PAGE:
Gagging clauses to muzzle charities
CHARITIES have been made to sign gagging clauses pledging not to damage Esther McVey’s reputation over universal credit.
At least 22 organisations – covering contracts worth £1.8billion – have had to sign as they help with programmes getting the jobless into work.
Officials at the Department for Work and Pensions denied they were “gagging clauses” intended to prevent criticism of ministers or their policies, insisting they were just “standard procedure”.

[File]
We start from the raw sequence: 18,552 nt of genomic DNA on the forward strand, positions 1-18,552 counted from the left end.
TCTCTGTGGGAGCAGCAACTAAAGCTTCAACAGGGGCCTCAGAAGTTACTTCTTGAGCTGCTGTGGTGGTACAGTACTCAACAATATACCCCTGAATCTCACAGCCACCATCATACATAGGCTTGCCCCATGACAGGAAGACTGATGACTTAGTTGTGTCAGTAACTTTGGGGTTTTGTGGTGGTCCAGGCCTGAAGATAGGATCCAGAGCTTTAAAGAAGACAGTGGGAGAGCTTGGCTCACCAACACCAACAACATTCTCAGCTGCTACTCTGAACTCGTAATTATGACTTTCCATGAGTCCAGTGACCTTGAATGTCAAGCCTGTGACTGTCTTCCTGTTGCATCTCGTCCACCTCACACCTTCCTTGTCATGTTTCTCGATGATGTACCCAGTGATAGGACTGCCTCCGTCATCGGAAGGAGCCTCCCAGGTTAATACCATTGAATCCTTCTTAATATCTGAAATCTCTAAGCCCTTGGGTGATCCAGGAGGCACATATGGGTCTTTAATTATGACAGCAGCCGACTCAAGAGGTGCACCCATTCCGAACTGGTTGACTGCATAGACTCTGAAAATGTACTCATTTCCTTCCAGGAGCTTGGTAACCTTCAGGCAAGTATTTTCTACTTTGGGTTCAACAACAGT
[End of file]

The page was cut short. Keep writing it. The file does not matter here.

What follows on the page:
However a spokesman confirmed the contracts did have references to ensure both parties “understand how to interact with each other and protect their best interests”.
According to The Times, the signatories must undertake to “pay the utmost regard to the standing and reputation” of Ms McVey, the Secretary of State.
And they must “not do anything which may attract adverse publicity” to her, damage her reputation, or harm the public’s confidence in her, the paper said.
Labour Shadow Disabilities Minister Marsha De Cordova said: “The Tories have tried to gag criticism of universal credit. The truth is it’s going to make people worse off.”